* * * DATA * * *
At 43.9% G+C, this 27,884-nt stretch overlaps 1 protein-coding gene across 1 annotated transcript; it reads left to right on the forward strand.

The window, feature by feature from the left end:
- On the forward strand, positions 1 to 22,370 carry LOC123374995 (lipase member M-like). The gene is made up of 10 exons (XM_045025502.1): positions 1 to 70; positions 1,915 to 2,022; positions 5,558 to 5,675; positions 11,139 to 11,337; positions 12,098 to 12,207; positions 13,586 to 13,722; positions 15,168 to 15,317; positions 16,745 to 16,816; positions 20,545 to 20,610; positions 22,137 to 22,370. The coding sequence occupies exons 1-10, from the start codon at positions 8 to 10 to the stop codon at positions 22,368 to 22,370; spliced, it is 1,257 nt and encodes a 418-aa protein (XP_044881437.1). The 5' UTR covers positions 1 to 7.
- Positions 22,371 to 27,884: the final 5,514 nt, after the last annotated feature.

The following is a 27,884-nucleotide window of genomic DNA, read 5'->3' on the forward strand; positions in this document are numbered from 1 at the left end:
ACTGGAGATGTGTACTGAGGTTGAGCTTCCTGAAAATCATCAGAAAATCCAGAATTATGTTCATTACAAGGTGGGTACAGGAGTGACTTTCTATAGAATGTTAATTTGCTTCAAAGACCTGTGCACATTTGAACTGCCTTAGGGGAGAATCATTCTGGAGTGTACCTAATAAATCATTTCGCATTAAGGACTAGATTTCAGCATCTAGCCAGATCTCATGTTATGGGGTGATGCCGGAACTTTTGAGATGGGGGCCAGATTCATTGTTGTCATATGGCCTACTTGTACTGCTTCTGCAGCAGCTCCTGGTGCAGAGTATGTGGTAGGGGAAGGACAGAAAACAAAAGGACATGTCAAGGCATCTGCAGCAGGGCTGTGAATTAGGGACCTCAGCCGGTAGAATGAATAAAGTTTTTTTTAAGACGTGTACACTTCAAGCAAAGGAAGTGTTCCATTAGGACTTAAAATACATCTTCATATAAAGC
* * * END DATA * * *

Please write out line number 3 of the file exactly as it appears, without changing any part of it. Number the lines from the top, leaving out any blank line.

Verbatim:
- On the forward strand, positions 1 to 22,370 carry LOC123374995 (lipase member M-like). The gene is made up of 10 exons (XM_045025502.1): positions 1 to 70; positions 1,915 to 2,022; positions 5,558 to 5,675; positions 11,139 to 11,337; positions 12,098 to 12,207; positions 13,586 to 13,722; positions 15,168 to 15,317; positions 16,745 to 16,816; positions 20,545 to 20,610; positions 22,137 to 22,370. The coding sequence occupies exons 1-10, from the start codon at positions 8 to 10 to the stop codon at positions 22,368 to 22,370; spliced, it is 1,257 nt and encodes a 418-aa protein (XP_044881437.1). The 5' UTR covers positions 1 to 7.